The continual, progressive nature of North Korean provocations indicates that Kim is less an irrational dictator pressing random buttons to bluff and eke out concessions, and that the regime’s threats may actually be working toward substantiating its destructive potential. This indicates that Kim may be more intentional in his threats and desire to become more dangerous – for what purpose, we have yet to see.

In the past, the North’s provocations were rewarded with concessions and aid, but it’s possible that Kim has longer-term objectives in mind. He knows that each time the DPRK conducts a nuclear or missile test, it rattles the international community – in particular, the U.S. and South Korea. That Kim Jong-un, a young leader of a backwards totalitarian country, can rattle the nerves of the big boys, might be enough of a victory for the North Korean leader, who may be taking a longer-term approach in dueling with his regional neighbors and the U.S.

TCB: This test comes only six months after the previous one, and there is evidence that North Korea’s nuclear test site has been prepared for another test, though no indications of when it may occur. Other than advancing its technical ability, what does the regime think it stands to gain from increasing the tempo of its nuclear tests?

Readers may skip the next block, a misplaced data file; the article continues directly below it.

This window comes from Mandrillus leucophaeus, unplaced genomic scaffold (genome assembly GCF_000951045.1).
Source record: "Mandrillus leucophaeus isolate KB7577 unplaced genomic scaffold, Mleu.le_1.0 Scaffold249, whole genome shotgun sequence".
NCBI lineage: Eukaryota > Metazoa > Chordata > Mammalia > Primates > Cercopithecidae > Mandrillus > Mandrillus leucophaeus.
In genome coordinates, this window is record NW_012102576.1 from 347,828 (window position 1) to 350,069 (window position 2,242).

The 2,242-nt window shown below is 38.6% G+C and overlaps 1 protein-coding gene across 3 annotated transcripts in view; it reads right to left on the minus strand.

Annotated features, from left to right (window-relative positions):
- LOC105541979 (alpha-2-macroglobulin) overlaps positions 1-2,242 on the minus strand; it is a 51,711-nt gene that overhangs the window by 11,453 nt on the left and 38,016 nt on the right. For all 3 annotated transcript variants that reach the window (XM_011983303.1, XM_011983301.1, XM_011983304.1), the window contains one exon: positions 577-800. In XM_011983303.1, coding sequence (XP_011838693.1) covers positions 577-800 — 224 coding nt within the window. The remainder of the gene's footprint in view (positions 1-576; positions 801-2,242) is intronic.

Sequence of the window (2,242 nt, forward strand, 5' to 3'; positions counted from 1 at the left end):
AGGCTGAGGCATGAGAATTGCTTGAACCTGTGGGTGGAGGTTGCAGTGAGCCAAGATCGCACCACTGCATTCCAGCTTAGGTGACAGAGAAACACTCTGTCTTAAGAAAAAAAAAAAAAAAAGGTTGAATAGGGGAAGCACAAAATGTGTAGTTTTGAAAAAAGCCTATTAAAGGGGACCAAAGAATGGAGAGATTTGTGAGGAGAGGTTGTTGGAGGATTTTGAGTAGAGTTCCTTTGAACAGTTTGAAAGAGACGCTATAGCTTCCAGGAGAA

SK: As mentioned, this month’s nuclear test marks North Korea’s second just this year. As an aside, in the four years since Kim Jong-un assumed dictatorship, the DPRK has already conducted 37 missile tests. That’s more than twice as many missile tests as those conducted during his father, Kim Jong Il’s reign.

Pyongyang’s rapid demonstrative sequence of its nuclear and missile capabilities signals to its external audience that the regime may be able to deploy more nuclear weapons and delivery systems quicker than we anticipated, and consequently, the North’s nuclear threats might be less bluff and closer to reality. This makes North Korea’s nuclear threats a more credible menace to the security of the region – perhaps Kim’s intent. A palpable North Korean nuclear threat implies to the international community that the DPRK is a nuclear state. Whether we officially designate the North as such is of little import.